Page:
The Arctic Ocean is the smallest and most frozen Ocean on the Earth. It is entirely frozen in winter and melts partially in the summer months. Earth’s geographic and magnetic North Pole also lies in this Ocean. The Arctic Ocean’s name is derived from the Greek word “Arktos” which means bear. The reason for giving that name is because polar bears live in this region.
The Arctic Ocean covers only 4% of Earth’s surface and it is about 1.5 times the size of the USA, or 80% the size of Russia. It is bounded by Europe, Asia, and North America. The Arctic Ocean is the shallowest ocean among the five major oceans at an average depth of 1 kilometer. However, the deepest place in the Arctic Ocean is about 5.5 kilometers deep and is called “Molloy Hole”
The Arctic Ocean is the coldest among the five major oceans and is completely frozen in the winter months. During the summer months, layers of ice melt down completely in some regions and ocean water becomes visible. Moreover, ice from the glaciers and ice shelves also shrinks in summer. The melting of ice makes the ocean surface texture darker which increases sunlight absorption.
The Arctic Ocean is the least saline ocean due to several reasons and its salinity also varies significantly according to the season. The main cause of lower salinity is lower evaporation and a high inflow of freshwater rivers from glaciers. The salinity becomes even low in summer due to the heavy melting of glaciers.
Who Lives on the Arctic Ocean?
The Arctic Ocean’s surface is frozen and consists of massive glaciers. There is a variety of animals that live on the surface of the Arctic Ocean and also underwater. Some of the famous animals are polar bears, walrus, Dall sheep, seals, moose, caribou, beluga whale, and arctic wolf.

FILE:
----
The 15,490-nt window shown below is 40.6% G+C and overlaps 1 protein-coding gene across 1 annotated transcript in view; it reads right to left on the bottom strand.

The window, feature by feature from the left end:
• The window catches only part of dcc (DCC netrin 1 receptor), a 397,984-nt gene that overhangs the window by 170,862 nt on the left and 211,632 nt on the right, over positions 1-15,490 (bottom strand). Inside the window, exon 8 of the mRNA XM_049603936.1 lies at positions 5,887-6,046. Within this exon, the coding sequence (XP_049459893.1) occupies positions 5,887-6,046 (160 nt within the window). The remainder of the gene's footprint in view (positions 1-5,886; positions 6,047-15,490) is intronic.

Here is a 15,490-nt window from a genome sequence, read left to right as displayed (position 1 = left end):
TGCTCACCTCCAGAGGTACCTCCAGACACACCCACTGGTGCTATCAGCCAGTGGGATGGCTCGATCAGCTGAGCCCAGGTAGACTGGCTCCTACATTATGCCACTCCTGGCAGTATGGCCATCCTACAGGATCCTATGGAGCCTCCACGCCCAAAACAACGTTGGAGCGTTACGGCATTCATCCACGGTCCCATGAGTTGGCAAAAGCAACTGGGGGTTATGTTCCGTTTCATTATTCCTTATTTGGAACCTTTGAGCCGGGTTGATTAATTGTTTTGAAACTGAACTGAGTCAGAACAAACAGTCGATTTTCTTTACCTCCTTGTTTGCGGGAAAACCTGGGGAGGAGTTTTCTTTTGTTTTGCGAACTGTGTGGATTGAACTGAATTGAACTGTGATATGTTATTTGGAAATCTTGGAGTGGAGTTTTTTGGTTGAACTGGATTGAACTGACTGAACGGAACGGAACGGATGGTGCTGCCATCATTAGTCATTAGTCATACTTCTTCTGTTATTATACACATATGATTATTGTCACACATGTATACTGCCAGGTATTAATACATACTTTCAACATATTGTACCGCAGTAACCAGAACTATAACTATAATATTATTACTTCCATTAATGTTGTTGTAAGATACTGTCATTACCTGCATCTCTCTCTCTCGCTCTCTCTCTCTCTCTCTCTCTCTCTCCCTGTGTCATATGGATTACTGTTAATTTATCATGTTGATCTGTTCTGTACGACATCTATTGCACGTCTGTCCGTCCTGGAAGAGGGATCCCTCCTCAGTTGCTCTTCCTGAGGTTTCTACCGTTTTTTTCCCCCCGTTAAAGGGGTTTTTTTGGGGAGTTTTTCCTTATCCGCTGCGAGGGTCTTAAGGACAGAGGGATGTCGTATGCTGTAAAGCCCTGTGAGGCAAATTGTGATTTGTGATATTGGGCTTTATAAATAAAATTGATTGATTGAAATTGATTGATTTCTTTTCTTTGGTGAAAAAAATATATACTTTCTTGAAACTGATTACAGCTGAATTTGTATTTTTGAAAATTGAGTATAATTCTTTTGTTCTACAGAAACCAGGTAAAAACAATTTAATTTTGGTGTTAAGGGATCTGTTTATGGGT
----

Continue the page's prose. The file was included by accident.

The Arctic Ocean is bounded by several countries, some of which are the USA, Canada, Greenland, Iceland, Norway, and Russia. Some regions of these countries come inside the boundaries of the Arctic Ocean. People living in the region of the Arctic Ocean are about 4 million.
Shrinking Ice of Arctic Ocean
In the past few decades, the Arctic Ocean’s glaciers have been continuously shrinking due to an increase in average temperature. As the ice shrink, more ocean water becomes visible which reduces the reflection of the surface. As a result, more and more heat is absorbed by the dark-colored ocean which further increases heat and sped-up the ice melting. This is called the run-away effect which is majorly caused by global warming.
- B-15 Iceberg is the largest iceberg in the Arctic Ocean whose area is 11,000 sq. Km.
- The Arctic Ocean is governed by international law “The Law of the Sea Treaty” and is not controlled by any one nation.
- Researchers believe that 25% of Earth’s crude oil reserves are buried under the Arctic Ocean’s crust.